Security App Connects Law Enforcement Institutions to Reduce Response Times
IN FORCE 911 allows staff to quickly launch an emergency alert and facilitates quick communication between victims and police.
- By Haley Samsel
- Jul 16, 2019
The sheriff’s department in Jackson County, West Virginia has become the latest institution to adopt an app aimed at reducing police response time, particularly during active shooter incidents and other emergencies.
IN FORCE 911 sends alerts and messages directly to terminals and devices of police officers who are closest to a specific incident instead of routing calls through a dispatch system. The app also allows courthouse employees to launch an emergency alert within seconds rather than minutes through the traditional system, according to a company release.
In the event of an emergency, the alert is sent to the dispatch center, police cruisers and officers’ cell phones with specific information, including the building and room where the alert originated. The alert also opens a two-way chat dialogue that allows staff to communicate further details of the threat to first responders.
First responders can also gain access to floor plans for buildings, security camera feeds and other emergency information to help plan their response, the release said. The app’s launch in Jackson County will connect the sheriff’s department, the county courthouse and the Ripley Police Department, which is located in the county.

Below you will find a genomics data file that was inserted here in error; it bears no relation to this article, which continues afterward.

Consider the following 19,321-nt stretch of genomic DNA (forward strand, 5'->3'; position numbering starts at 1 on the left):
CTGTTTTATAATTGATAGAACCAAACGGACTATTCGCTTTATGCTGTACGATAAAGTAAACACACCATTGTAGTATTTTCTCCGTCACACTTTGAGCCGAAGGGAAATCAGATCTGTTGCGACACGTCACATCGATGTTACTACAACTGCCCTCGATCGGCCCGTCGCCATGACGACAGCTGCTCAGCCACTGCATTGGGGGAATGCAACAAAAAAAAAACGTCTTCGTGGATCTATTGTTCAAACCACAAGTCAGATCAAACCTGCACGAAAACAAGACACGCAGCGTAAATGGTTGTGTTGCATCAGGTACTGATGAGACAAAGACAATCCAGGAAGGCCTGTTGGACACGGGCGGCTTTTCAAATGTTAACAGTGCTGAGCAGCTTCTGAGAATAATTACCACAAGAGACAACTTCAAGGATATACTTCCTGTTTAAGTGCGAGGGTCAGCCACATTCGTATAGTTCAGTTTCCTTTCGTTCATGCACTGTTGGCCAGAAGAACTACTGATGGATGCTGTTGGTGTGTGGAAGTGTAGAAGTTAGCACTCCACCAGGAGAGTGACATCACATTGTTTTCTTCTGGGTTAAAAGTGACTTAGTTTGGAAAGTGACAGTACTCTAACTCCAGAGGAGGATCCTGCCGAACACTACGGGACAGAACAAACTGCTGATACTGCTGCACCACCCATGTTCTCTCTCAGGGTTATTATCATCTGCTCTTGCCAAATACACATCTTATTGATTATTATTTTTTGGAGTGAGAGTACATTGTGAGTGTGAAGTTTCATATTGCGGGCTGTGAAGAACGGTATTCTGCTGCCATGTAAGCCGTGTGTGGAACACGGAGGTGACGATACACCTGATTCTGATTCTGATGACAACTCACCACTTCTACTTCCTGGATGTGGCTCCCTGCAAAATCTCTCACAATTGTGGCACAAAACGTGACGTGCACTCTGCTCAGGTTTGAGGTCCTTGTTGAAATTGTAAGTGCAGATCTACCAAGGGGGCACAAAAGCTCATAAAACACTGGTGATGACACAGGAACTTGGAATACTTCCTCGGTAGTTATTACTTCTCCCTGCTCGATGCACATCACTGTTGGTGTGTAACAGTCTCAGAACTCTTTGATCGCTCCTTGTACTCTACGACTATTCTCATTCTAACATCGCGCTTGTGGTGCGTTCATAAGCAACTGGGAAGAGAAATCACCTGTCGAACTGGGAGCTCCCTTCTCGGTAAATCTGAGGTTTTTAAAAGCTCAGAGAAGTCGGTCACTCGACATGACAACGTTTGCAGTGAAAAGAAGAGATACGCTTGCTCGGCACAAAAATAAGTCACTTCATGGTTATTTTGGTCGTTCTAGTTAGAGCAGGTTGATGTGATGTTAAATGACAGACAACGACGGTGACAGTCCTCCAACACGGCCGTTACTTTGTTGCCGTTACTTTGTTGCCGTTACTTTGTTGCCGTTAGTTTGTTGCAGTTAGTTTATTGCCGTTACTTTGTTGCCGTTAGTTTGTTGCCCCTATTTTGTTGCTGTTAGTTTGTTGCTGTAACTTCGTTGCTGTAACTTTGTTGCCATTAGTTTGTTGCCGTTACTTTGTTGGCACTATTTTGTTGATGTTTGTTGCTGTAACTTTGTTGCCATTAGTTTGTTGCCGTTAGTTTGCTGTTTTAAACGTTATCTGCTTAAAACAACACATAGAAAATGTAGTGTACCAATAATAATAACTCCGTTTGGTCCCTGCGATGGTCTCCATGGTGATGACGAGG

“In today's world, having technology activated that will immediately connect courthouse employees, the sheriff's department and local law enforcement simply makes sense," Jackson County Sheriff Tony Boggs said in a statement. "It is reassuring for everyone to know they can report a dangerous or suspicious situation to police and reach them in seconds. As we all know, time is of the essence in an emergency."
The department and In Force Technology, the company that produces the app, also recently delivered a presentation to the leadership of the Jackson County school district about potentially installing the software in school buildings. The software is now used by more than 40 communities — largely school districts — in Massachusetts, Maine, New Hampshire, Virginia, West Virginia and North Carolina, the release said.
IN FORCE 911 is not the only app that has been adopted by school districts and law enforcement in the past several years following a series of deadly school shootings. The Rave Guardian app has been deployed at campuses across the country and has a popular feature that allows students and staff to press an alert button that sends their location to campus police or local law enforcement.
Haley Samsel is an Associate Content Editor for the Infrastructure Solutions Group at 1105 Media.